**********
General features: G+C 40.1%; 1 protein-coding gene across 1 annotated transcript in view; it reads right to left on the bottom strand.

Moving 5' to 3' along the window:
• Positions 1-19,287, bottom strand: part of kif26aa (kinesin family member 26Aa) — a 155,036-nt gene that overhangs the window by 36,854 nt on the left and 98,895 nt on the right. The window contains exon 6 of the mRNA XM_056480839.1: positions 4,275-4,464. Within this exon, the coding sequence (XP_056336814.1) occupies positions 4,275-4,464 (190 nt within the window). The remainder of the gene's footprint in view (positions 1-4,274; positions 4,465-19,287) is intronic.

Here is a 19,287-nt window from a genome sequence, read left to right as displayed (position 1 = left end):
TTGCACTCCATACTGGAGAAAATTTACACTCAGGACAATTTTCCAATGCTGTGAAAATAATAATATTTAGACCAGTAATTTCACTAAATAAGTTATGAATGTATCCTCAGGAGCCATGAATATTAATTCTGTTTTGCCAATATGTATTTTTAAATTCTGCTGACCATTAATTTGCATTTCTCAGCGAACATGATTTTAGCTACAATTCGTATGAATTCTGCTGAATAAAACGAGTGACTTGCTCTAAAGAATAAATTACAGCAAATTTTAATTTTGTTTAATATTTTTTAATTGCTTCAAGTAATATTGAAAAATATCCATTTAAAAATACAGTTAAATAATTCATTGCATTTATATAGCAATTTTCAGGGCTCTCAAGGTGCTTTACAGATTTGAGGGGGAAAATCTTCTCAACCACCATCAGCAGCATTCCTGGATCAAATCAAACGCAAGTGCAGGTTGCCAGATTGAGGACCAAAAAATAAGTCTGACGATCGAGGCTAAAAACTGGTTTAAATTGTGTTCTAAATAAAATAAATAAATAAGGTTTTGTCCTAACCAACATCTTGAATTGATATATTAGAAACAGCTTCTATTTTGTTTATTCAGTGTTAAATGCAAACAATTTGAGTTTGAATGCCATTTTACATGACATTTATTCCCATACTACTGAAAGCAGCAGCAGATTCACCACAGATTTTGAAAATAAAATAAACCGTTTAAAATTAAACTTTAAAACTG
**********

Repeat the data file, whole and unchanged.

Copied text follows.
General features: G+C 40.1%; 1 protein-coding gene across 1 annotated transcript in view; it reads right to left on the bottom strand.

Moving 5' to 3' along the window:
• Positions 1-19,287, bottom strand: part of kif26aa (kinesin family member 26Aa) — a 155,036-nt gene that overhangs the window by 36,854 nt on the left and 98,895 nt on the right. The window contains exon 6 of the mRNA XM_056480839.1: positions 4,275-4,464. Within this exon, the coding sequence (XP_056336814.1) occupies positions 4,275-4,464 (190 nt within the window). The remainder of the gene's footprint in view (positions 1-4,274; positions 4,465-19,287) is intronic.

Here is a 19,287-nt window from a genome sequence, read left to right as displayed (position 1 = left end):
TTGCACTCCATACTGGAGAAAATTTACACTCAGGACAATTTTCCAATGCTGTGAAAATAATAATATTTAGACCAGTAATTTCACTAAATAAGTTATGAATGTATCCTCAGGAGCCATGAATATTAATTCTGTTTTGCCAATATGTATTTTTAAATTCTGCTGACCATTAATTTGCATTTCTCAGCGAACATGATTTTAGCTACAATTCGTATGAATTCTGCTGAATAAAACGAGTGACTTGCTCTAAAGAATAAATTACAGCAAATTTTAATTTTGTTTAATATTTTTTAATTGCTTCAAGTAATATTGAAAAATATCCATTTAAAAATACAGTTAAATAATTCATTGCATTTATATAGCAATTTTCAGGGCTCTCAAGGTGCTTTACAGATTTGAGGGGGAAAATCTTCTCAACCACCATCAGCAGCATTCCTGGATCAAATCAAACGCAAGTGCAGGTTGCCAGATTGAGGACCAAAAAATAAGTCTGACGATCGAGGCTAAAAACTGGTTTAAATTGTGTTCTAAATAAAATAAATAAATAAGGTTTTGTCCTAACCAACATCTTGAATTGATATATTAGAAACAGCTTCTATTTTGTTTATTCAGTGTTAAATGCAAACAATTTGAGTTTGAATGCCATTTTACATGACATTTATTCCCATACTACTGAAAGCAGCAGCAGATTCACCACAGATTTTGAAAATAAAATAAACCGTTTAAAATTAAACTTTAAAACTG